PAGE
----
Our body is our emotional signature and how we are physically is a reflection of our inner mental and emotional states. If your body is closed up and tight, chances are that you are tensed and not relaxed mentally. I once knew someone who kept on falling over and that was such an accurate reflection of his state of mind which was totally out of sync with his body and the world: his mind was like a flickering light, unstable and was forever running in all directions like a headless chicken, lacking in any stability or strength, leaving his limbs like a drowning man’s uncoordinated flailing. This jumpy nervous disposition as illustrated by his physical state did result in a complex chronic illness which straightforward medication by well-qualified doctors could not resolve permanently. Our mind, body and soul are so very interconnected, there is no doubt.
I posted a photograph in an article of myself doing this pose and though this pose was not the subject of the article, it elicited quite a lot of response.
This pose is the Bikram Yoga version of the classical uttanasana. In Ashtanga yoga, it is similar to padangustasana or padanghastasana, depending on whether you grip the big toe with two fingers or step on the palms of your hands. The principle of the pose is the same: stretch. The stretch starts from the Achilles tendon right to the muscles of the neck, and it stretches the longest nerve in the body, which is the sciatic nerves.
For this intense stretch, you start with bended knees. Then:
- For uttanasana: place your hands flat on the ground on either side of your feet, thumbs alongside little toes;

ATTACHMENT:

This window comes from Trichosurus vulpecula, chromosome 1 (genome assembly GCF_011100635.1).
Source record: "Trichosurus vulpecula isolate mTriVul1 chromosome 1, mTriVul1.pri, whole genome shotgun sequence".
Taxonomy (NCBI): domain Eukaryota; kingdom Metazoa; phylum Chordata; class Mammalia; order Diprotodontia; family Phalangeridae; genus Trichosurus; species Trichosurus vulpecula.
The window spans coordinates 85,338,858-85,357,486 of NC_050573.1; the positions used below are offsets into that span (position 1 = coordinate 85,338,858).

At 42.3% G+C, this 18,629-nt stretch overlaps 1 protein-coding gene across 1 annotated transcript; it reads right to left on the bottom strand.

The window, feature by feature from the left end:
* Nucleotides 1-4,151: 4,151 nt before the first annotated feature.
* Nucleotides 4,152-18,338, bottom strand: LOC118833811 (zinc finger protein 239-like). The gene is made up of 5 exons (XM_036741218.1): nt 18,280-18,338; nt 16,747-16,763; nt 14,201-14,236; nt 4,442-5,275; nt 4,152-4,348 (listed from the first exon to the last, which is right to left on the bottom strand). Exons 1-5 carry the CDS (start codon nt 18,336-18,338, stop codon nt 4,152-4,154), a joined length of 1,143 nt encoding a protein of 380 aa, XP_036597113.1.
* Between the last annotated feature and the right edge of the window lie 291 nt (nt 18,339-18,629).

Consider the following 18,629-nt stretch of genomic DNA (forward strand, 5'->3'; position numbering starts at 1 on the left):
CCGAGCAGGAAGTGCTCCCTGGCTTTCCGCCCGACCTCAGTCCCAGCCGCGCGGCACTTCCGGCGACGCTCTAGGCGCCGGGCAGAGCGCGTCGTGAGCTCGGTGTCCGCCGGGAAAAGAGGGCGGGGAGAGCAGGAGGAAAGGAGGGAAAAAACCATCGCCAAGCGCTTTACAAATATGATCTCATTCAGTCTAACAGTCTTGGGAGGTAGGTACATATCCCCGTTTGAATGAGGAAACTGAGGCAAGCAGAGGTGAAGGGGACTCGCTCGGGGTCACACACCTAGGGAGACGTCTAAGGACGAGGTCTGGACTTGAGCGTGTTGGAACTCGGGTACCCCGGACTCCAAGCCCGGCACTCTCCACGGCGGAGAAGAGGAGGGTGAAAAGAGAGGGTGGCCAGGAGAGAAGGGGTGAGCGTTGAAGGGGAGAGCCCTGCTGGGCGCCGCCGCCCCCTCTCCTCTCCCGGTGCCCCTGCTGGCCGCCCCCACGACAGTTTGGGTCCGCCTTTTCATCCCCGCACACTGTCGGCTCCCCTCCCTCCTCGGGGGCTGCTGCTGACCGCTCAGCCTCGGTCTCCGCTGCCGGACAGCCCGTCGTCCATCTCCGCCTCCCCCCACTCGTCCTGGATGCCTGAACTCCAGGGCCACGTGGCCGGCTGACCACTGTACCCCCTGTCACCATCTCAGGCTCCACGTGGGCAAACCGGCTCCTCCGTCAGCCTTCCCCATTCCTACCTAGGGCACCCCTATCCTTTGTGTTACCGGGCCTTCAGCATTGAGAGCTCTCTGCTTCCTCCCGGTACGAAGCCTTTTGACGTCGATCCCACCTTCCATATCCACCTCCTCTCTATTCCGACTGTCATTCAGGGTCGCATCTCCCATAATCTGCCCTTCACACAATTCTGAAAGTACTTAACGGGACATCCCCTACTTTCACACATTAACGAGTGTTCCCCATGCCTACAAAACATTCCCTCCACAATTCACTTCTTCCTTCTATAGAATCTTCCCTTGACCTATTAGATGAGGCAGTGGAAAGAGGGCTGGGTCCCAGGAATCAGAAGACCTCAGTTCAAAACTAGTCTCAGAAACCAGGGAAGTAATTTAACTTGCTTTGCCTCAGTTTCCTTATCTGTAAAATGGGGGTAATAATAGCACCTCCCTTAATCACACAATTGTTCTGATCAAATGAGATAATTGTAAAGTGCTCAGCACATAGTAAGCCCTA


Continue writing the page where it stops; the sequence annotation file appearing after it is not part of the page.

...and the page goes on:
- For padangusthasana: grab hold of your big toe with two fingers like pinchers;
- For padanghastasana: step on your palms with your toes touching the line of your wrists;
- For this version, grab your heels with your hands, stepping on all fingers.
Keep your body glued to your legs with no gap at all between legs and body. Then slowly try to straighten your legs but maintaining that 100% connection between body and legs. There must be no gap between body and legs.
As a serious runner (I run 35kms a week), I struggle with this pose. My quadratus lumborum (shown) is strong and tough as it needs to be for running (to give me core stability to protect my spine). However, it does make this pose difficult for me. Damaged hamstrings do not help my case either.
But I soldier on instead of running away.
And here’s the piece that is related to the title of this article: you learn to manage your challenges in life through yoga…through this pose! You grow strength of character by staying committed to doing something you don’t like, to giving time to something that the you previously thought insignificant. You learn to find comfort in your discomfort. You learn that the only real clock is your body rather than the one you live your life enslaved to. And you learn about being still which is important, for it is on stillness that wisdom and innate knowing come through.
When I am doing this pose, I don’t think about how much it is challenging me nor how boring it is. Instead, I try to find that sweet spot in my discomfort where I can hang out and slowly move deeper into my practice. That sweet spot could be the feel of the my skin of my legs against my face, the trickle of sweat running down my brows or the sound of my breath. I focus on finding that sublimity and from here, a gratitude for my body, my practice and my life emerges.